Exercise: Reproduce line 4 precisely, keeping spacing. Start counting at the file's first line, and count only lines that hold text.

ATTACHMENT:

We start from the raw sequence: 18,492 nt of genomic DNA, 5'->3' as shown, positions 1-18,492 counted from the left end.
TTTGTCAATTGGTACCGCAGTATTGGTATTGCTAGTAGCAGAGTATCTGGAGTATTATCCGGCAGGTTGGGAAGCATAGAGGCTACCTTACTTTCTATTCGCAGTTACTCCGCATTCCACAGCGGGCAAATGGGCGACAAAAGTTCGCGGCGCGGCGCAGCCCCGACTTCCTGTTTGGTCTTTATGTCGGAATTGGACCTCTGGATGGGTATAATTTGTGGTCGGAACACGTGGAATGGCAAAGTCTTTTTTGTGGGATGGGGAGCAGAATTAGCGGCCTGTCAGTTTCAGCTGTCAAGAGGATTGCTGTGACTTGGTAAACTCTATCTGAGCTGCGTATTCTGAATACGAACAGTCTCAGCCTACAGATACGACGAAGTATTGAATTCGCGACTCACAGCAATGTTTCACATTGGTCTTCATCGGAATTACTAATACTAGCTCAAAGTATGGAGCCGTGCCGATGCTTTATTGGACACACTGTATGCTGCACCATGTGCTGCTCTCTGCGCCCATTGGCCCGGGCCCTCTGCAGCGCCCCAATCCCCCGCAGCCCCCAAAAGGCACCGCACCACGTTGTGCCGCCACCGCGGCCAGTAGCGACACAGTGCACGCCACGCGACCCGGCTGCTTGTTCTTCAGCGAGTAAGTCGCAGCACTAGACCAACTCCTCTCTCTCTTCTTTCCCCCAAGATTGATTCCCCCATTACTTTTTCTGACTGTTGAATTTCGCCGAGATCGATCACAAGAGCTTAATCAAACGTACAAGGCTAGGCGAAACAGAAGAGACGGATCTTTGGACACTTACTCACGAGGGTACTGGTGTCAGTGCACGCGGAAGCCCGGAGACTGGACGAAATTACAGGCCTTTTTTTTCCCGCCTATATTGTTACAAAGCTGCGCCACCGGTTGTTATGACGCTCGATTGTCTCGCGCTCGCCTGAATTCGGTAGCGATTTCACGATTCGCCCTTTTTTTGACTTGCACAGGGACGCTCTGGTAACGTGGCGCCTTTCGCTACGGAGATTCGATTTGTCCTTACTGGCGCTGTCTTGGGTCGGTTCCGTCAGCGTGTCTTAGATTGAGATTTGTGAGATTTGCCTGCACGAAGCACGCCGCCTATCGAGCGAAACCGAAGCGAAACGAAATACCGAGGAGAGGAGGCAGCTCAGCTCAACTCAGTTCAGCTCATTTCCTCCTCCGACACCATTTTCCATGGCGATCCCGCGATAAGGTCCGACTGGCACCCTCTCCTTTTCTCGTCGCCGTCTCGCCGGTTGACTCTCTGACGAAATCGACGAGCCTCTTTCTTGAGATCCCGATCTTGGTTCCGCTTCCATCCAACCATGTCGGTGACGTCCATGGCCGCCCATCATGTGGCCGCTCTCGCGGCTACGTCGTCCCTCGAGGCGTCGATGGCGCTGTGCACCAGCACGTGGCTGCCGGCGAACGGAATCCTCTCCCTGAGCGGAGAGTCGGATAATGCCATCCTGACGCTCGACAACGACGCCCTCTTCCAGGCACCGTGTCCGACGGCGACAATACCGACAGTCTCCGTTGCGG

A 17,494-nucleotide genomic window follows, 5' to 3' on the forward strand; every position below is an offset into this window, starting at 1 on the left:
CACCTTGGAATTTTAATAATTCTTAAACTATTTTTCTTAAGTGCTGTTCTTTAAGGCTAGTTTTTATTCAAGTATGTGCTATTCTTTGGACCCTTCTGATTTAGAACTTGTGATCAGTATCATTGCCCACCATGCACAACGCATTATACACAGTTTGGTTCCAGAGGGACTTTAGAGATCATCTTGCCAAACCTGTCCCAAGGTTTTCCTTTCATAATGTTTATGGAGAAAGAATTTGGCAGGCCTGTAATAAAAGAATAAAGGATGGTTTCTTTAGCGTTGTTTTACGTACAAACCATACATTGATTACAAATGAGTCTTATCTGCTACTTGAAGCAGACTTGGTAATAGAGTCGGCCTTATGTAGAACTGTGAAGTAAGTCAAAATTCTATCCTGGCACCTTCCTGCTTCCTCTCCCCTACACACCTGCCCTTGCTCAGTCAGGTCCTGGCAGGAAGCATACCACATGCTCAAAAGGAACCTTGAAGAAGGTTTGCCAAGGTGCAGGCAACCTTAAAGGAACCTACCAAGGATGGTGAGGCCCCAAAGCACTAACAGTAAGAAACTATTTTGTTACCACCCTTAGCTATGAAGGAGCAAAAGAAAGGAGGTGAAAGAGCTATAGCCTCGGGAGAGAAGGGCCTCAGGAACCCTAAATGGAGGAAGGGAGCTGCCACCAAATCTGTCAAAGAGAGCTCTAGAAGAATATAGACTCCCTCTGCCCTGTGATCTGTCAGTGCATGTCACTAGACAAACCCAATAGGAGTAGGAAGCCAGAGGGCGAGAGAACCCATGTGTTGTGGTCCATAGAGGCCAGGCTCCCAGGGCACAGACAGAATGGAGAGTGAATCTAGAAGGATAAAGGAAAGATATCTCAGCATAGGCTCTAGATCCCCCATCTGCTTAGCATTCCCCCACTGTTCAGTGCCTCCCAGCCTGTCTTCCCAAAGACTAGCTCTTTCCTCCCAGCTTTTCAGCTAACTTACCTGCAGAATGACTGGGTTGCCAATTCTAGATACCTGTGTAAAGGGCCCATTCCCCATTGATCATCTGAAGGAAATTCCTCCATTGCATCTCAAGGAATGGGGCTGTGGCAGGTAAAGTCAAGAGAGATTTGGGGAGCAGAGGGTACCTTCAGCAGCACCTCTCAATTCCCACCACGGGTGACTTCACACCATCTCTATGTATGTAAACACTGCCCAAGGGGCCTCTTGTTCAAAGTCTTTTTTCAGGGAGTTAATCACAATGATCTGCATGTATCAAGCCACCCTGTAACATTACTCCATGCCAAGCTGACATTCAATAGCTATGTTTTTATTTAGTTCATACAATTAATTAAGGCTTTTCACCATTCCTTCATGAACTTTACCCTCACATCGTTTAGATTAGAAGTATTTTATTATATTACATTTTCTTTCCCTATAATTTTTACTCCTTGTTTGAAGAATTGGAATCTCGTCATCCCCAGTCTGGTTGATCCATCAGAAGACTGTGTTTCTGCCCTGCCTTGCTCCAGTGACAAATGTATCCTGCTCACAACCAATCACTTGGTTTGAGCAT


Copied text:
CACCTTGGAATTTTAATAATTCTTAAACTATTTTTCTTAAGTGCTGTTCTTTAAGGCTAGTTTTTATTCAAGTATGTGCTATTCTTTGGACCCTTCTGATTTAGAACTTGTGATCAGTATCATTGCCCACCATGCACAACGCATTATACACAGTTTGGTTCCAGAGGGACTTTAGAGATCATCTTGCCAAACCTGTCCCAAGGTTTTCCTTTCATAATGTTTATGGAGAAAGAATTTGGCAGGCCTGTAATAAAAGAATAAAGGATGGTTTCTTTAGCGTTGTTTTACGTACAAACCATACATTGATTACAAATGAGTCTTATCTGCTACTTGAAGCAGACTTGGTAATAGAGTCGGCCTTATGTAGAACTGTGAAGTAAGTCAAAATTCTATCCTGGCACCTTCCTGCTTCCTCTCCCCTACACACCTGCCCTTGCTCAGTCAGGTCCTGGCAGGAAGCATACCACATGCTCAAAAGGAACCTTGAAGAAGGTTTGCCAAGGTGCAGGCAACCTTAAAGGAACCTACCAAGGATGGTGAGGCCCCAAAGCACTAACAGTAAGAAACTATTTTGTTACCACCCTTAGCTATGAAGGAGCAAAAGAAAGGAGGTGAAAGAGCTATAGCCTCGGGAGAGAAGGGCCTCAGGAACCCTAAATGGAGGAAGGGAGCTGCCACCAAATCTGTCAAAGAGAGCTCTAGAAGAATATAGACTCCCTCTGCCCTGTGATCTGTCAGTGCATGTCACTAGACAAACCCAATAGGAGTAGGAAGCCAGAGGGCGAGAGAACCCATGTGTTGTGGTCCATAGAGGCCAGGCTCCCAGGGCACAGACAGAATGGAGAGTGAATCTAGAAGGATAAAGGAAAGATATCTCAGCATAGGCTCTAGATCCCCCATCTGCTTAGCATTCCCCCACTGTTCAGTGCCTCCCAGCCTGTCTTCCCAAAGACTAGCTCTTTCCTCCCAGCTTTTCAGCTAACTTACCTGCAGAATGACTGGGTTGCCAATTCTAGATACCTGTGTAAAGGGCCCATTCCCCATTGATCATCTGAAGGAAATTCCTCCATTGCATCTCAAGGAATGGGGCTGTGGCAGGTAAAGTCAAGAGAGATTTGGGGAGCAGAGGGTACCTTCAGCAGCACCTCTCAATTCCCACCACGGGTGACTTCACACCATCTCTATGTATGTAAACACTGCCCAAGGGGCCTCTTGTTCAAAGTCTTTTTTCAGGGAGTTAATCACAATGATCTGCATGTATCAAGCCACCCTGTAACATTACTCCATGCCAAGCTGACATTCAATAGCTATGTTTTTATTTAGTTCATACAATTAATTAAGGCTTTTCACCATTCCTTCATGAACTTTACCCTCACATCGTTTAGATTAGAAGTATTTTATTATATTACATTTTCTTTCCCTATAATTTTTACTCCTTGTTTGAAGAATTGGAATCTCGTCATCCCCAGTCTGGTTGATCCATCAGAAGACTGTGTTTCTGCCCTGCCTTGCTCCAGTGACAAATGTATCCTGCTCACAACCAATCACTTGGTTTGAGCAT